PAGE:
Will the election shocker in Alabama impact N.H.’s 2018 elections?

  • Doug Jones is greeted by a supporter before speaking during an election-night watch party Tuesday, Dec. 12, 2017, in Birmingham, Ala. Jones has defeated Republican Roy Moore, a one-time GOP pariah who was embraced by the Republican Party and the president even after facing allegations of sexual impropriety. (AP Photo/John Bazemore) John Bazemore

For the Monitor
Wednesday, December 13, 2017

A top New Hampshire Democrat says the upset victory by Doug Jones over Republican Roy Moore in Alabama’s blockbuster U.S. Senate special election instantly energized Democrats back home.

“I’ve heard from a lot of people in our own caucus that have emailed me how excited they are, and I think it bodes well for New Hampshire,” House minority leader Steve Shurtleff told the Monitor on Wednesday, waiting for his flight home at the Birmingham, Ala., airport after campaigning on Jones’s behalf.

But top Granite State Republicans countered that the defeat of Roy Moore in the Tuesday showdown, which played out on the national stage, won’t “have legs” in New Hampshire.

An anti-establishment candidate and a strong advocate for far-right positions, Moore was a controversial figure who was twice removed from his position on Alabama’s high court (the second time for continuing to enforce his state’s same-sex marriage ban even after it was ruled unconstitutional by the U.S. Supreme Court).

In the closing weeks of the campaign, Moore faced an explosion of allegations of sexual misconduct by multiple women who said he’d harassed and abused them when they were in their teens and he was in his 30s.

Tom Rath, a former state attorney general and longtime GOP consultant who’s advised numerous presidential campaigns, said Moore was a tainted candidate.

“Typically, good candidates beat bad candidates, and I think the Republicans had a bad candidate,” Rath said.

Shurtleff led a group of seven State House Democrats to Alabama on Sunday, to volunteer for Jones, a former federal prosecutor. The group canvassed on Monday and Tuesday, knocking on doors in two predominantly black communities in suburbs of Birmingham, the state’s largest city.

Turnout among black voters, who by tradition overwhelmingly support Democrats, was larger than expected. It was a crucial factor contributing to Jones’ victory, the first by a Democratic Senate candidate in Alabama in 25 years.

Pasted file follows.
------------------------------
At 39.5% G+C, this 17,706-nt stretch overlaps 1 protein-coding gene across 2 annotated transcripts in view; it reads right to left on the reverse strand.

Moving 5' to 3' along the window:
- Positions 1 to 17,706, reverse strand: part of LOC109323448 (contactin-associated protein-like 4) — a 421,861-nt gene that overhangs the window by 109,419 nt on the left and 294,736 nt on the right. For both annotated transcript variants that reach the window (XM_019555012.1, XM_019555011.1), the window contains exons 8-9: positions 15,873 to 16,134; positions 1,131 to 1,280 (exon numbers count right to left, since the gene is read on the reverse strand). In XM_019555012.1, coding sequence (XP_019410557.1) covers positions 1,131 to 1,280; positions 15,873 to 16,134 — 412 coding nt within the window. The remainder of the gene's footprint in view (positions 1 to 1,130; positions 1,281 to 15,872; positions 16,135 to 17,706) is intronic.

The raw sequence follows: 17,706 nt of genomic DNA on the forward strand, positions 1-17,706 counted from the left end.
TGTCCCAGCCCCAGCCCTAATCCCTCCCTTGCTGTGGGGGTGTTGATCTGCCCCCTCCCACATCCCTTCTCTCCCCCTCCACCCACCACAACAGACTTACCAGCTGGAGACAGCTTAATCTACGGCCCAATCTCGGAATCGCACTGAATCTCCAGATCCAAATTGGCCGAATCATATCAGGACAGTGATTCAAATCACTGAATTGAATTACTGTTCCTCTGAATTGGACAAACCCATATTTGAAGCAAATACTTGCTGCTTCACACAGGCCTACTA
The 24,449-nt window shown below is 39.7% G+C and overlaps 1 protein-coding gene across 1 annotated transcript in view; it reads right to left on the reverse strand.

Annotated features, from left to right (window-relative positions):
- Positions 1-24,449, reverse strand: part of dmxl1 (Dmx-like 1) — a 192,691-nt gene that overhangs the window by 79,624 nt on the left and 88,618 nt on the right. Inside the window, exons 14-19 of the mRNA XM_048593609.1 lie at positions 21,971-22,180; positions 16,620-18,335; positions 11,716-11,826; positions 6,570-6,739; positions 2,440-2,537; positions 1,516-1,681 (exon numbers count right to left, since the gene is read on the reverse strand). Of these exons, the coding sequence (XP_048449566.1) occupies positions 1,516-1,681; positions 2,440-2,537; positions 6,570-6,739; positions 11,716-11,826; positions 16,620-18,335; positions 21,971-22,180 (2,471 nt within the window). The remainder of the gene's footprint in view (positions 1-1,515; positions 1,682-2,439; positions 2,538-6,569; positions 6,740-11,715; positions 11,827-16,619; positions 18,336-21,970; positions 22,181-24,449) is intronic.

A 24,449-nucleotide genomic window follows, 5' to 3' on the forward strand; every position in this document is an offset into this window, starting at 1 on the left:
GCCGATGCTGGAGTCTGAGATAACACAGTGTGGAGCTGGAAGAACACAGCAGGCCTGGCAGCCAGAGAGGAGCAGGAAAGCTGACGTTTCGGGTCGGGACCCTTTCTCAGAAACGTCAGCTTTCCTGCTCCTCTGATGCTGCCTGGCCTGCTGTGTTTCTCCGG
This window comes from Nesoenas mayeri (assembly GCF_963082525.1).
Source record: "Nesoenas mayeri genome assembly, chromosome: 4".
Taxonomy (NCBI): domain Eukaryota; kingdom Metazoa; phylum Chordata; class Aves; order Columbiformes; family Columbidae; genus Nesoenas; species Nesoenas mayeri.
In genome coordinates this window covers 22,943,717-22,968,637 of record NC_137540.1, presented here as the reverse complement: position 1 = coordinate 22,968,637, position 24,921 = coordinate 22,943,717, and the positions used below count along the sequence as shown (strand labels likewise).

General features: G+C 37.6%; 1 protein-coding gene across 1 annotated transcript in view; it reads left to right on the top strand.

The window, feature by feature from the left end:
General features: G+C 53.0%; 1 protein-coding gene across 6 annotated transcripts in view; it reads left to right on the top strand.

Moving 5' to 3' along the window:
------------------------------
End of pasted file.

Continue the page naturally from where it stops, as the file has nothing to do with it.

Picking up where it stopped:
“Going door to door and asking people to come out and vote, the response I got from people was just tremendous,” Shurtleff said. “They would tell you ‘absolutely, I’ll be at the polls on Election Day. I’m not going to miss this election.’ ”

Many Democrats see the Alabama victory as the latest sign that they’ve got political wind at their backs. And Democratic strategists say that the win in Alabama will further galvanize activists, helping the party as it tries to hold onto the state’s two U.S. House seats, retake the governor’s office, and win back majorities in the State House.

“What you’ve seen in New Hampshire, what you saw in Alabama, is that Democrats are energized,” New Hampshire Young Democrats President Lucas Meyer told the Monitor. “We’re turning out more people. More people are willing to come in elections that they traditionally weren’t coming out for, because they’re energized. They want to vote.”

Meyer added that the Alabama election victory, coupled with the party’s electoral success in New Hampshire this year, make recruitment of quality candidates for the 2018 contests an easier endeavor.

“It is a much easier conversation right now to have with folks,” Meyer said. “People want to get involved and want to run. I think we’re going to see some more pipeline growth.”

Wednesday morning, former executive councilor Colin Van Ostern sent an email to supporters highlighting “a huge win in deep-red Alabama.”

Van Ostern, the 2016 Democratic gubernatorial nominee who narrowly lost to Republican Chris Sununu, has said he’s mulling another run for governor next year. He used the email to supporters to criticize Sununu’s backing of the Republican tax bill which is expected to face final votes in Congress next week.

But some top Granite State Republicans questioned the Democrats’ enthusiasm over the Alabama victory.

New Hampshire GOP Chairwoman Jeanie Forrester told the Monitor, “What’s happening in Alabama is not what’s happening in New Hampshire.”

Still, Rath had a warning for his own party. Rath argued that Moore’s host of problems still “doesn’t explain (the Alabama election) and people better take a look at what happened here. One thing is the demographics don’t lie. The base that elected Donald Trump is getting older and less relevant.”